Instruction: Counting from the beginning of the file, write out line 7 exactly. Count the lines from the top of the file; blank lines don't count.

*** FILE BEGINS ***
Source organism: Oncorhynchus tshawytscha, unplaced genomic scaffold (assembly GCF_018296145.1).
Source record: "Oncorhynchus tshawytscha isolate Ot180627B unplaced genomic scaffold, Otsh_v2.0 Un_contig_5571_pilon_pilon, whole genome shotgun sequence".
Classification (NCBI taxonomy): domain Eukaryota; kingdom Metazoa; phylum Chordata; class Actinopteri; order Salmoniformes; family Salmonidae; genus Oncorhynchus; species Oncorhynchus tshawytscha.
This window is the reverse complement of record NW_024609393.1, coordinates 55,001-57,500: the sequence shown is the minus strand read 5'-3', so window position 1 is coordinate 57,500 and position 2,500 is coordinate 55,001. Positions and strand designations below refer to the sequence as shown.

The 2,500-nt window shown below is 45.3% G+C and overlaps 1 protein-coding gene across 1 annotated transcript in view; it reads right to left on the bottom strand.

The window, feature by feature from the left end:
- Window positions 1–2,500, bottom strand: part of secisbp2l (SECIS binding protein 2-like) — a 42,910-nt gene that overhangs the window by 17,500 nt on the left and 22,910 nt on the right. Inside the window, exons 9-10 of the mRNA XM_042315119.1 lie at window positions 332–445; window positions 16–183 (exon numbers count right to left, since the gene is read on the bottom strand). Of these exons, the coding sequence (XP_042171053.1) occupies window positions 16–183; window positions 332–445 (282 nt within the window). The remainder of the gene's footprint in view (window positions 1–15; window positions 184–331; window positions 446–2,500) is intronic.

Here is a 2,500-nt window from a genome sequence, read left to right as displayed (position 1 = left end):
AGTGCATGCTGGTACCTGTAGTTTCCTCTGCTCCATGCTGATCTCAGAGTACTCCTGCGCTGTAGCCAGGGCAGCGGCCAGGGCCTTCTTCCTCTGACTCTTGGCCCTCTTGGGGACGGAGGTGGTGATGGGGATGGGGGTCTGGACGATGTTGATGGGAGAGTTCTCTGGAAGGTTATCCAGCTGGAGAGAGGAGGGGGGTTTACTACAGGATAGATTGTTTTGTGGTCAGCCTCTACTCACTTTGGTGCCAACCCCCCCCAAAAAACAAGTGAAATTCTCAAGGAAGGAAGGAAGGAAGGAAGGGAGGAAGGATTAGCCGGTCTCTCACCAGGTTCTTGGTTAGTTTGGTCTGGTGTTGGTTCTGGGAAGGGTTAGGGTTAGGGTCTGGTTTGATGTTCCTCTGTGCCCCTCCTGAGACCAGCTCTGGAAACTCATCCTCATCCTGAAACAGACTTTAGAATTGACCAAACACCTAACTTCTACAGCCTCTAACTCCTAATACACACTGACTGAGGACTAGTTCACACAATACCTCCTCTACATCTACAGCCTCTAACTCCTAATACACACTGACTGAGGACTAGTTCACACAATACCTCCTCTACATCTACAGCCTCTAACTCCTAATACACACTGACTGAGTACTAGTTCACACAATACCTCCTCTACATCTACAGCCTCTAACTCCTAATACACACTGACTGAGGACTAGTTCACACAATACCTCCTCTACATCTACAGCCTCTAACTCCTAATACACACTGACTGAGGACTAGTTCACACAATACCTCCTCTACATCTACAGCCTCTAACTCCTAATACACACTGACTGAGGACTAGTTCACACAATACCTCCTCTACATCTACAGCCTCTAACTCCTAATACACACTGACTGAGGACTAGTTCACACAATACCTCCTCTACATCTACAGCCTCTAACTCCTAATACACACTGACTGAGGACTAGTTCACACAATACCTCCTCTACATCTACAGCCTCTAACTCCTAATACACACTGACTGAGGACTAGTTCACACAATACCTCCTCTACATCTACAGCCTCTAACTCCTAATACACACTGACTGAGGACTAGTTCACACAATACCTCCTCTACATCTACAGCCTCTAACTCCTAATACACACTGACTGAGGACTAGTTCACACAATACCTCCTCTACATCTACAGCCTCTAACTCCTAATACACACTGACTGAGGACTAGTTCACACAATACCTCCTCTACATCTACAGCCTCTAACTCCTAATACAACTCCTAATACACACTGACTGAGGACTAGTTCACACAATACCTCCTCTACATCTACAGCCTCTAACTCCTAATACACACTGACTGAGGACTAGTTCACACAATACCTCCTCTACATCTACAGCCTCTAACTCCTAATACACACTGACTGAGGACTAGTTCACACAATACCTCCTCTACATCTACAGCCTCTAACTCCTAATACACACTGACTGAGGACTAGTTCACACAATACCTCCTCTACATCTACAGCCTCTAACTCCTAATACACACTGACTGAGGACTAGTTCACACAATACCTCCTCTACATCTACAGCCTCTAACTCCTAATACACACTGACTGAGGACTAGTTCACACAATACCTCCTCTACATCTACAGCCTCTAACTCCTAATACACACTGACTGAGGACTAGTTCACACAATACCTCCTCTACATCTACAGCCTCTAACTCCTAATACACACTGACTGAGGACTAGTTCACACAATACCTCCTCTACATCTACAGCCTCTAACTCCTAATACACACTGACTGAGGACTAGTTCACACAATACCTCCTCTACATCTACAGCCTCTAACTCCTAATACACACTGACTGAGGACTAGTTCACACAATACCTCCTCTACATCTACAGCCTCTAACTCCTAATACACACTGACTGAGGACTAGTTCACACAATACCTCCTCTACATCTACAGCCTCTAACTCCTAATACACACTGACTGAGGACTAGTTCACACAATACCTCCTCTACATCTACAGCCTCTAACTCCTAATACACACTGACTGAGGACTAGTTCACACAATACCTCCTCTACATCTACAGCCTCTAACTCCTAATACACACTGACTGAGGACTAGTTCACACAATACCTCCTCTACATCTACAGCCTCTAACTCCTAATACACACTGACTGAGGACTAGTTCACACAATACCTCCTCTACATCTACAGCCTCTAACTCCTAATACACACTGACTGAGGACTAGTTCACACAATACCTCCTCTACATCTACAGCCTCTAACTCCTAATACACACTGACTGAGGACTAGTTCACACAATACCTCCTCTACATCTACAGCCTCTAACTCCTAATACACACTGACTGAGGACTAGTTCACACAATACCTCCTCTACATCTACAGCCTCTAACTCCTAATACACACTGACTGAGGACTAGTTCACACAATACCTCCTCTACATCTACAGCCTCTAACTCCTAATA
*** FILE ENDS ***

- Window positions 1–2,500, bottom strand: part of secisbp2l (SECIS binding protein 2-like) — a 42,910-nt gene that overhangs the window by 17,500 nt on the left and 22,910 nt on the right. Inside the window, exons 9-10 of the mRNA XM_042315119.1 lie at window positions 332–445; window positions 16–183 (exon numbers count right to left, since the gene is read on the bottom strand). Of these exons, the coding sequence (XP_042171053.1) occupies window positions 16–183; window positions 332–445 (282 nt within the window). The remainder of the gene's footprint in view (window positions 1–15; window positions 184–331; window positions 446–2,500) is intronic.